IN this week’s View from the House for Tamworth Informed, I wanted to write about something a little different.
It may seem an archaic concept to many, but only one hundred years ago today for the first time women in the United Kingdom gained the right to vote.
On 6th February 1918, the Representation of the People’s Act came into law giving women aged over 30 and “of property” the vote for the very first time. At the time this was seen as an immense victory for the suffragettes, suffragists and all those campaigning for greater equality between men and women in a social battle that spanned class and gender. However, it wouldn’t be until fifty years later that all women over the age of 18 had the right to vote.
Tamworth was also part of this movement. In the early 1900s, Miss Pym and her fellow suffragettes protested on the steps of the Tamworth Assembly Rooms.
Ever since this movement for equal rights succeeded, women have become increasingly represented in all aspects of society. For example, nearly one third of FTSE 100 have at least a third of women as directors and the number of female MPs now stands at 208. In fact we have reached a point where the overall number of women who have been elected to Parliament now exceeds the number of current male MPs.
Despite this seemingly progressive news, there remains a long road ahead. 100 years after some women first got the vote, we have only had two female prime ministers, both from the same party. In the workplace, the latest figures show that men earned 18.4% more than women in April 2017, according to the Office for National Statistics.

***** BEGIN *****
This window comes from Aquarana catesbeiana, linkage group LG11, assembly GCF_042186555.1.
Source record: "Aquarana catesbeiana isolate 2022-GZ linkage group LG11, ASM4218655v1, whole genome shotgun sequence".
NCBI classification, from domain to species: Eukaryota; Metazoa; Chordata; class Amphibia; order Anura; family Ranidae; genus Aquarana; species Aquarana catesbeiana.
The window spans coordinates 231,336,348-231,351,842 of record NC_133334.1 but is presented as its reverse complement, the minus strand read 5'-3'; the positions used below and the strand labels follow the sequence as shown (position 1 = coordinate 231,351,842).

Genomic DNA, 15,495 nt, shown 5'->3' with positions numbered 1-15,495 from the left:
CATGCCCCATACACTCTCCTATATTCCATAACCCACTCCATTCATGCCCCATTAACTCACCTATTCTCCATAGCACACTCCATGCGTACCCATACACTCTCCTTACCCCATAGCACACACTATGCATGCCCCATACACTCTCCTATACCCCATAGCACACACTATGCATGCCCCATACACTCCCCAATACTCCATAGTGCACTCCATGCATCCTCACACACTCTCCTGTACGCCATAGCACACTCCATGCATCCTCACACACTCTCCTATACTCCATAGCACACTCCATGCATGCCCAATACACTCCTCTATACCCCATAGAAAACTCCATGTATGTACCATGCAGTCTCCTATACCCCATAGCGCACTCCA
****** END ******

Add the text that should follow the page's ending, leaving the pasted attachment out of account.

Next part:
Additionally, a recent report by the Fawcett Society claims that violence against women in the United Kingdom is ‘endemic’. All one needs to view is some female MPs’ Twitter feeds to see that harassment online is overwhelmingly aimed at women.
Change will continue to come. It has to come. New initiatives such as publishing companies’ gender pay gap will publically highlight inequalities in the workplace. However, it must be part of a wider social movement where unfair practices are called out. Tackling domestic violence, sexual harassment in the workplace and online abuse are desperately in need of attention.
The ability to speak out without fear of persecution also is a fundamental right of any democracy and one must think back to the initial years of the suffrage movement to understand how important this concept is. Those brave women were speaking out against the status-quo and establishment. Some used direct action, but most used rhetoric, peaceful protest and other means to achieve the same aim.
In any democracy, all opinions must be heard and respected in a peaceful and considered manner. The alternative to free speech is inevitably catastrophic. Democracies are delicate. They take patience, instability, fluctuations of thought, but are ultimately progressive.
The centenary of votes for women enshrined in law serves as a humble reminder that ideas and criticisms of injustice must be heard in a democratic manner, no matter how radical they may seem.